Wednesday, April 18, 2007

Migraine Milestones

I was 12 when I had the first migraine and for the next 25 years they were all the "classic" migraines with visual disturbance starting with a small sparkly translucent crystal which grew into a semi-circular flashing zig-zag obscuring about half the visual field for about half an hour. This shrinks back to the side of the field of view and the headache and nausea begin. Occasionally numbness in the left arm and down the left side and an inability to speak accompany the headache. These symptoms generally lasted about half a day, and were relatively easy to cope with compared with today's attacks without aura ("common" migraine) which started when I was about 35.

These "classic" attacks occurred about once a month but not with any regularity that might have been linked to the menstrual cycle. At age 22 they were affecting my work sufficiently for my boss to insist that I visited The Migraine Clinic in Russell Square, London. Phenobarbitone was prescribed for a month and this helped but I was not allowed to stay on it. When I got married and went on the pill, the frequency increased to 1 or 2 a week, but some were "aura only" with very little headache. My husband read something about taking the pill being inadvisable if these symptoms occurred so I stopped taking it, the migraine frequency dropped, and I had my first child at age 25.

Being pregnant increased migraine intensity and frequency dramatically, but they returned to normal after the birth. The same sequence occurred with my second child, and the pregnancy migraine misery was a contributory factor in deciding to get sterilised immediately after the birth (at age 28).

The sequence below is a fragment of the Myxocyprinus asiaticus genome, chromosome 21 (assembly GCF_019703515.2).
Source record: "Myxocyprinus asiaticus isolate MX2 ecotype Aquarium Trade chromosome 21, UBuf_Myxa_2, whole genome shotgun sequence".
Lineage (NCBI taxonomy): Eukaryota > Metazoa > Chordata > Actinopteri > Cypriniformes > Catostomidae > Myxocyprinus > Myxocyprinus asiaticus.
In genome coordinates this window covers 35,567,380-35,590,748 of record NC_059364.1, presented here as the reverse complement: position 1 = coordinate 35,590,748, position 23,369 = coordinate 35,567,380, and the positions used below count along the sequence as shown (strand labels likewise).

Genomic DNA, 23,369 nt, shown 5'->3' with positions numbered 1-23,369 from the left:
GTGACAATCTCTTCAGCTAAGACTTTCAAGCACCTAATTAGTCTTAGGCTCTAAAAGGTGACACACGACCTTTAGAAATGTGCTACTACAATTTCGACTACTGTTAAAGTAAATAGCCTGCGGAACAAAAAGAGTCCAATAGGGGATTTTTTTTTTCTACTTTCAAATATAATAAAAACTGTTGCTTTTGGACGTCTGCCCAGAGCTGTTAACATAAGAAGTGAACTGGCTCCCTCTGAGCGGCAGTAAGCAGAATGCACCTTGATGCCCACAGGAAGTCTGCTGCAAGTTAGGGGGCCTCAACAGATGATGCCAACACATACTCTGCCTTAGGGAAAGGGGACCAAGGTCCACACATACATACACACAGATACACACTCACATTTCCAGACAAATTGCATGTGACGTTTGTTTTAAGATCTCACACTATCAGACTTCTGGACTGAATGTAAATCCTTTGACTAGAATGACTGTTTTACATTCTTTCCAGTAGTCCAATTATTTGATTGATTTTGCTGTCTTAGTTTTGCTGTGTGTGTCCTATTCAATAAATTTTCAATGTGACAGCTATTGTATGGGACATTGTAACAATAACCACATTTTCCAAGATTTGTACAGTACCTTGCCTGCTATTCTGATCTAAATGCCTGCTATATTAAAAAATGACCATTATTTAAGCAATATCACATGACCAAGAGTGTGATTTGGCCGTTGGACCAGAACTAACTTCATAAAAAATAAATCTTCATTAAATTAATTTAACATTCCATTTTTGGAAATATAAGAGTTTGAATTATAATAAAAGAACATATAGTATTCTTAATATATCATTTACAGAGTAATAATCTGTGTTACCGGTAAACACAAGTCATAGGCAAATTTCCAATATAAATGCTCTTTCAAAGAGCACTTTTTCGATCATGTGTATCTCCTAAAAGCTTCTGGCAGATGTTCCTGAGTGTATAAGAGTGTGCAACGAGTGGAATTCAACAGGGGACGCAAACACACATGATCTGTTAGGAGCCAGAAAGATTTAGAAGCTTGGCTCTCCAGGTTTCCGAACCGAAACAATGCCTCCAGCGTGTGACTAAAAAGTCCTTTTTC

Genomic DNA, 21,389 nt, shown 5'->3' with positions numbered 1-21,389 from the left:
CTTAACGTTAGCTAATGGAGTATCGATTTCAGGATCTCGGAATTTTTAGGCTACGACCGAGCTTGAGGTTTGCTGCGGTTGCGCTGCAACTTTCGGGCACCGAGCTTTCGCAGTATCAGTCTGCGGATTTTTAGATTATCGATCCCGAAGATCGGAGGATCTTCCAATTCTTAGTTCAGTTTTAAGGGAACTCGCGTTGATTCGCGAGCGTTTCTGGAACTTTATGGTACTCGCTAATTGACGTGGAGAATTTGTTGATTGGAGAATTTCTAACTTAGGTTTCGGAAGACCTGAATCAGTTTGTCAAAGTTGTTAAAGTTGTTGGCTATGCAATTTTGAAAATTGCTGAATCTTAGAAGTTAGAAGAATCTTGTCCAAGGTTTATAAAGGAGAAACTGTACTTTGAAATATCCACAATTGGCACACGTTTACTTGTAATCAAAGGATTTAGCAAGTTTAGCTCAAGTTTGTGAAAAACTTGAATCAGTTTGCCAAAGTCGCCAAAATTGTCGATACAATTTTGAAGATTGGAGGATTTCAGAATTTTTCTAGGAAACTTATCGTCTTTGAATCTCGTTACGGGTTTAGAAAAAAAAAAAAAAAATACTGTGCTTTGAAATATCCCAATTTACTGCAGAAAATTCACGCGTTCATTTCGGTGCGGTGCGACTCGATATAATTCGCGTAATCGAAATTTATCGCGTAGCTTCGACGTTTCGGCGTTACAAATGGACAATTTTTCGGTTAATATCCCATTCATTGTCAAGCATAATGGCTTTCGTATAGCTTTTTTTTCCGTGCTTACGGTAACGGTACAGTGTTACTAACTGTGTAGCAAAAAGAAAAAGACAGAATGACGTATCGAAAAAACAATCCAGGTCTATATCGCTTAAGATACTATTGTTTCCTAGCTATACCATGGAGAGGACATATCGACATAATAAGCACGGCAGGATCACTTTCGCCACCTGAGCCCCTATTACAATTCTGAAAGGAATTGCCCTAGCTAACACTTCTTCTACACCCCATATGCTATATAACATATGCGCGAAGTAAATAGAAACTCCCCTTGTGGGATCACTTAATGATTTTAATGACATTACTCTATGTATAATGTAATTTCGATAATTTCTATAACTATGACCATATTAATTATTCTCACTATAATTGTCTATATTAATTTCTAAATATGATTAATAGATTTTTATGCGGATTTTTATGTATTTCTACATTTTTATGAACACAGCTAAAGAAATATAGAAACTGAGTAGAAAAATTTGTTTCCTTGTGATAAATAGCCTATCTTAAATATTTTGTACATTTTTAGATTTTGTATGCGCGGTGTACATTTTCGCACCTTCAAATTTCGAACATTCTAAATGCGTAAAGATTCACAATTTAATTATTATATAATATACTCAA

Classic migraine returned to the approximately 1 a month level and continued unremarkably and manageably for the next 10-15 years. During this time I was unaware of migraine triggers and while never drinking red wine, I was fond of cheese, chocolate and citrus fruits.

When my mother died (I was 45) I developed stomach "erosions" and the specialist said these were is some way related to migraines. He put me on Sanomigran and suggested giving up cheese. chocolate and citrus fruits, a regime which worked quite well for about 5 years. Things get a bit hazy here, so I'll record the milestones and fill in the details as I remember them:

  • Sanomigran stopped working and I came off it, but can't remember what came next.
  • I had a spell with no regular medicine but used Migraleve and Maxalt whenever I had an attack.
  • These (especially Maxalt) worked when I could take them right at the start of a headache, but they seemed to delay the onset rather than preventing it. I'd have a day or two clear, and then it would start again, another Maxalt would "cure" it, but it would return yet again. Being allowed only 2 Maxalts per week, I then had to let it come, and after a couple of days of misery, I'd be in the clear for another week or two.
  • The best period was, as I said earlier, the year or two I spent oh the special diet which avoided all known triggers. This caused a not unacceptable weight loss, but was eventually abandoned simply because it was hard to enjoy life with such a restricted diet.
  • The migraines returned as the diet returned to normal, but it was impossible to tell which if any of the foods added back were responsible.
  • The doctor now recommended propranolol which I used for a year or two. I suppose this lessened the frequency but not to a manageable level
  • The doctor referred me to a specialist who prescribed amitriptylene - which was great to start with, but the dosage had to be increased every 6 months to maintain the effect and with each dose increase came weight gain.
  • Coming right up to date, having gone from 10mg to 50 mg of amitriptylene over 2-3 years and found the last increase seemed to have no effect, the doctor recommended coming off it and moving to lisinopril.

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